President Obama pledged Wednesday to halt tax cuts for American households making more than $250,000, saying in his first press conference since re-election that voters had embraced his plan for avoiding the so-called fiscal cliff looming at the end of the year.

"What I'm not going to do is to extend Bush tax cuts for the wealthiest 2 percent that we can't afford and according to economists will have the least positive impact on the economy," the president said from the East Room of the White House, highlighting income tax breaks for people making more than $200,000 and households making more than $250,000 annually. "More voters agreed with me on this issue than voted for me."

The president said he was willing to compromise on other ways to raise revenue -- leaving open the possibility for tax reforms that Republicans are more likely to embrace -- but stood firm on one of the central tenants of his re-election campaign: that the wealthy must contribute more in taxes to plug a soaring national deficit.

When reminded that he had caved before on raising such tax rates, Obama replied, "What I said at the time was what I meant, which is that this was a one-time proposition."

Wednesday marked Obama's first extensive question-and-answer session with the White House press corps since March. The usually quiet lame-duck session has become a crucial test for the president, who must navigate the fiscal cliff negotiations in addition to the recent resignation of CIA Director David Petraeus and persisting questions about the Sept. 11 attacks in Benghazi, Libya, that killed four Americans.

But the ongoing struggle with congressional Republicans over cutting the budget and raising revenues remained the top priority. Obama said Congress should go ahead and push though tax breaks for middle-class families that are set to expire on Jan. 1, while debating how to handle tax rates for the wealthiest Americans.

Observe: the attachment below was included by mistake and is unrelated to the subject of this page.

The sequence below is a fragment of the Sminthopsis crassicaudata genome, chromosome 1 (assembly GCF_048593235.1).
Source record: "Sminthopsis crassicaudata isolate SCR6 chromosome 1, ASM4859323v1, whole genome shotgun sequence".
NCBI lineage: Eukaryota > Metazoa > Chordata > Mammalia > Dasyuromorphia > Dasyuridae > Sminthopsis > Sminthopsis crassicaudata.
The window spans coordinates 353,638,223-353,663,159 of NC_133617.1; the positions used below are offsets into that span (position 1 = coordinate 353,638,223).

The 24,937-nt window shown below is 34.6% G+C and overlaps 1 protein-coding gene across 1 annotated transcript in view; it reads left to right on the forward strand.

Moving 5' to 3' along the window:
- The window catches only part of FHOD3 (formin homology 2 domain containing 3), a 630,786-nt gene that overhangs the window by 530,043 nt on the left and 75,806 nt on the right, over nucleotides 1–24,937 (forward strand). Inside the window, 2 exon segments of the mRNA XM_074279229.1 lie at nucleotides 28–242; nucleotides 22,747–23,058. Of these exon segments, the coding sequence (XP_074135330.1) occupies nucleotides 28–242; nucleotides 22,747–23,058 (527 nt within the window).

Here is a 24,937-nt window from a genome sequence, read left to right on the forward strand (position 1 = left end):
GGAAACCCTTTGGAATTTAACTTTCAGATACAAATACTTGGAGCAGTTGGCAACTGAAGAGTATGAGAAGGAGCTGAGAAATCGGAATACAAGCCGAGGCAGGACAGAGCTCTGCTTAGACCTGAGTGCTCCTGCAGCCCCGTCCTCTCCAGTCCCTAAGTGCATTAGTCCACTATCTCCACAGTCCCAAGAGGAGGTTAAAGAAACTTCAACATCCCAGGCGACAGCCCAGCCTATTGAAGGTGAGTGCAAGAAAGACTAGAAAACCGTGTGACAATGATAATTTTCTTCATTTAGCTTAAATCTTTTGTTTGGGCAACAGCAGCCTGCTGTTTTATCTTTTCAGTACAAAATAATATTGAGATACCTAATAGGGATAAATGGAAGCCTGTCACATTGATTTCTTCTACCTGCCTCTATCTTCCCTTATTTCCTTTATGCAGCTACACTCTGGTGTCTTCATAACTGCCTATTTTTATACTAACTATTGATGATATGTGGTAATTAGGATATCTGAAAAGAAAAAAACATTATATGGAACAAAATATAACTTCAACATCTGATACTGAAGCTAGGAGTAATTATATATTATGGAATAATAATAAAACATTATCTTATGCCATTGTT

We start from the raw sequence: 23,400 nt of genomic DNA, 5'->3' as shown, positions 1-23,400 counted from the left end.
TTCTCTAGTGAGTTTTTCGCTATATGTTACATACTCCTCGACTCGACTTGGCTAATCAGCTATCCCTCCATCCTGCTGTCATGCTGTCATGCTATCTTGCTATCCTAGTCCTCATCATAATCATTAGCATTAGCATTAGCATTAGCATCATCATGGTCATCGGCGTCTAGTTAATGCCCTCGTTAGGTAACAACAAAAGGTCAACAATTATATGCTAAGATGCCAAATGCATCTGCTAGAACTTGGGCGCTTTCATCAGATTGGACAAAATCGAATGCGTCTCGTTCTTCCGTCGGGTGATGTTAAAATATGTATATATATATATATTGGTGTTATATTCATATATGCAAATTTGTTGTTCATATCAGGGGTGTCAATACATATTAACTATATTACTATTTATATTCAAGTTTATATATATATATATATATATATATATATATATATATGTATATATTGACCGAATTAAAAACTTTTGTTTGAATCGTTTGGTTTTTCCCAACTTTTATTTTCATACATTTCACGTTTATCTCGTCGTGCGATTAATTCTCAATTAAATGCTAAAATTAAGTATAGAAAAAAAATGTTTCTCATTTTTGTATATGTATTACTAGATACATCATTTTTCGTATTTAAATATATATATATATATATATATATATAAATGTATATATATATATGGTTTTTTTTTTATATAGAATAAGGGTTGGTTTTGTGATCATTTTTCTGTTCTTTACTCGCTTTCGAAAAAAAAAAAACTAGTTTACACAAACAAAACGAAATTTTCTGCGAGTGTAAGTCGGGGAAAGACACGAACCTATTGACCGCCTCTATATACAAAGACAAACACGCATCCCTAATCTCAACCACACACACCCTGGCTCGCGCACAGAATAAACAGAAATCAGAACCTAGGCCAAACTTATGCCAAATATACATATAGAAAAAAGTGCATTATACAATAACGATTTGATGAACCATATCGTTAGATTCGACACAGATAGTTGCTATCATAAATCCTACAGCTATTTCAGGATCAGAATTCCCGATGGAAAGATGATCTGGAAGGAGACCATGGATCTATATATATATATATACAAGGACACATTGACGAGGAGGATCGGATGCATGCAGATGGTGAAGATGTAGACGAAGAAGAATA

And the president conceded Wednesday that climate change legislation, which some liberals have pushed for in the wake of last week's election, was not high on his priority list.

"Look, we're still trying to debate whether we can just make sure that middle-class families don't get a tax hike," he said. "Let's see if we can resolve that. That one's easy,"

Administration officials will meet with congressional leaders Friday at the White House, where Obama will push for $1.6 trillion worth of added taxes on the wealthy and corporations over the next decade. Republicans have balked at that figure because that's twice the amount of taxes that House Speaker John Boehner, R-Ohio, had agreed to during negotiations to raise the debt ceiling last year.

The GOP is calling for closing special-interest loopholes in the tax code, paired with overall tax and entitlement reform.

Senate Minority Leader Mitch McConnell, R-Ky., reacted to Obama's press conference by calling for the administration to propose a plan that can garner Republican support and "that has a realistic chance of becoming law."

And some analysts questioned Obama's firm stance ahead of those negotiations.

"The president is still dealing with a 51-49 country, and I don't think too many people would say he has a mandate," said Patrick Griffin, a GOP strategist. "Clearly, he's not starting in the middle with these negotiations. There's no incentive for Republicans to go that far in raising taxes."

However, Dean Baker, co-director of the Center for Economic and Policy Research, countered, "The president is in a very good position with Republicans. Do you want to give a tax break to 98 percent of people or not?"